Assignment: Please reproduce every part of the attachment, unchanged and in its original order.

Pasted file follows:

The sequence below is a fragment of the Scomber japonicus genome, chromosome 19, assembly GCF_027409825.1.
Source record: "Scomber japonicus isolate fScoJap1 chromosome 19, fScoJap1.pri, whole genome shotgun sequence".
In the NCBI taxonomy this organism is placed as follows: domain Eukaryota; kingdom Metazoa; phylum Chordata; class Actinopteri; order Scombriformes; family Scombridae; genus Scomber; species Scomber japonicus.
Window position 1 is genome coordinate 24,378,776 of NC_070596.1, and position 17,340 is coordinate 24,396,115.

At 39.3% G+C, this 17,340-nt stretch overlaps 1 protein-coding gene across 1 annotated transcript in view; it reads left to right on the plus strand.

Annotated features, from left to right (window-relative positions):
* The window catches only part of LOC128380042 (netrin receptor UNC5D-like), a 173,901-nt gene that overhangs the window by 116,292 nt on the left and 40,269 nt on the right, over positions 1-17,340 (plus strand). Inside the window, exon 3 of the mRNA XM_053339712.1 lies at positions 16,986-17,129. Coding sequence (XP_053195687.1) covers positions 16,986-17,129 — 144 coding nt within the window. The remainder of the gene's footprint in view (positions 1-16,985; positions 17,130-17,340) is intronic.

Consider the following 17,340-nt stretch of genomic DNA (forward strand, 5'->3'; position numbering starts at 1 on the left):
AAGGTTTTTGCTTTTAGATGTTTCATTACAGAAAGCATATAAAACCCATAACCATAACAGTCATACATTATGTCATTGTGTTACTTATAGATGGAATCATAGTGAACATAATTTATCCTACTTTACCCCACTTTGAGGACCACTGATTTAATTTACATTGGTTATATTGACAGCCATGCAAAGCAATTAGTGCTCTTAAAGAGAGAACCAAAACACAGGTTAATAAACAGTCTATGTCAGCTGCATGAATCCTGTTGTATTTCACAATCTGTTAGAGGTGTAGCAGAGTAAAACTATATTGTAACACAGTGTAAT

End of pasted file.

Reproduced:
The sequence below is a fragment of the Scomber japonicus genome, chromosome 19, assembly GCF_027409825.1.
Source record: "Scomber japonicus isolate fScoJap1 chromosome 19, fScoJap1.pri, whole genome shotgun sequence".
In the NCBI taxonomy this organism is placed as follows: domain Eukaryota; kingdom Metazoa; phylum Chordata; class Actinopteri; order Scombriformes; family Scombridae; genus Scomber; species Scomber japonicus.
Window position 1 is genome coordinate 24,378,776 of NC_070596.1, and position 17,340 is coordinate 24,396,115.

At 39.3% G+C, this 17,340-nt stretch overlaps 1 protein-coding gene across 1 annotated transcript in view; it reads left to right on the plus strand.

Annotated features, from left to right (window-relative positions):
* The window catches only part of LOC128380042 (netrin receptor UNC5D-like), a 173,901-nt gene that overhangs the window by 116,292 nt on the left and 40,269 nt on the right, over positions 1-17,340 (plus strand). Inside the window, exon 3 of the mRNA XM_053339712.1 lies at positions 16,986-17,129. Coding sequence (XP_053195687.1) covers positions 16,986-17,129 — 144 coding nt within the window. The remainder of the gene's footprint in view (positions 1-16,985; positions 17,130-17,340) is intronic.

Consider the following 17,340-nt stretch of genomic DNA (forward strand, 5'->3'; position numbering starts at 1 on the left):
AAGGTTTTTGCTTTTAGATGTTTCATTACAGAAAGCATATAAAACCCATAACCATAACAGTCATACATTATGTCATTGTGTTACTTATAGATGGAATCATAGTGAACATAATTTATCCTACTTTACCCCACTTTGAGGACCACTGATTTAATTTACATTGGTTATATTGACAGCCATGCAAAGCAATTAGTGCTCTTAAAGAGAGAACCAAAACACAGGTTAATAAACAGTCTATGTCAGCTGCATGAATCCTGTTGTATTTCACAATCTGTTAGAGGTGTAGCAGAGTAAAACTATATTGTAACACAGTGTAAT